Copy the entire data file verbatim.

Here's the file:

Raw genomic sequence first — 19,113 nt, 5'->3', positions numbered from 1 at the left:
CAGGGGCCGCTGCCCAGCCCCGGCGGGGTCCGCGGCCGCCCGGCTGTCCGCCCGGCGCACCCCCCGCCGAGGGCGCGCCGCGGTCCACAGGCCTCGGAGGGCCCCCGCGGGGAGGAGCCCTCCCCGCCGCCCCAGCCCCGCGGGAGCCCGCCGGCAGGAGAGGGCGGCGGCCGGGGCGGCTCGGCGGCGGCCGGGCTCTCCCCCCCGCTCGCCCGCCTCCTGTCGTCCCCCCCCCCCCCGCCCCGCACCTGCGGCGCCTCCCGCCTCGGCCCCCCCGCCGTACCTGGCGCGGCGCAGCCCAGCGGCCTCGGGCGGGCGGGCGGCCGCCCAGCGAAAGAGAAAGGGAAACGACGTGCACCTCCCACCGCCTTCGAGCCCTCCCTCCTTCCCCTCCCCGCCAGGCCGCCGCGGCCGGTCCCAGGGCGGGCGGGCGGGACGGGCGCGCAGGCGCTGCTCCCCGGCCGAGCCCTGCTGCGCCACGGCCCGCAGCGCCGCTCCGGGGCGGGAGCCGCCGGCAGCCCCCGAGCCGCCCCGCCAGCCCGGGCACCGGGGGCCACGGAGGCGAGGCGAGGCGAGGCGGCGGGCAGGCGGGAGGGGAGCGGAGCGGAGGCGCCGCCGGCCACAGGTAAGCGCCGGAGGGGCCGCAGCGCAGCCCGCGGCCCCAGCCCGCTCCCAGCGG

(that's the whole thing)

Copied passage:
Raw genomic sequence first — 19,113 nt, 5'->3', positions numbered from 1 at the left:
CAGGGGCCGCTGCCCAGCCCCGGCGGGGTCCGCGGCCGCCCGGCTGTCCGCCCGGCGCACCCCCCGCCGAGGGCGCGCCGCGGTCCACAGGCCTCGGAGGGCCCCCGCGGGGAGGAGCCCTCCCCGCCGCCCCAGCCCCGCGGGAGCCCGCCGGCAGGAGAGGGCGGCGGCCGGGGCGGCTCGGCGGCGGCCGGGCTCTCCCCCCCGCTCGCCCGCCTCCTGTCGTCCCCCCCCCCCCCGCCCCGCACCTGCGGCGCCTCCCGCCTCGGCCCCCCCGCCGTACCTGGCGCGGCGCAGCCCAGCGGCCTCGGGCGGGCGGGCGGCCGCCCAGCGAAAGAGAAAGGGAAACGACGTGCACCTCCCACCGCCTTCGAGCCCTCCCTCCTTCCCCTCCCCGCCAGGCCGCCGCGGCCGGTCCCAGGGCGGGCGGGCGGGACGGGCGCGCAGGCGCTGCTCCCCGGCCGAGCCCTGCTGCGCCACGGCCCGCAGCGCCGCTCCGGGGCGGGAGCCGCCGGCAGCCCCCGAGCCGCCCCGCCAGCCCGGGCACCGGGGGCCACGGAGGCGAGGCGAGGCGAGGCGGCGGGCAGGCGGGAGGGGAGCGGAGCGGAGGCGCCGCCGGCCACAGGTAAGCGCCGGAGGGGCCGCAGCGCAGCCCGCGGCCCCAGCCCGCTCCCAGCGG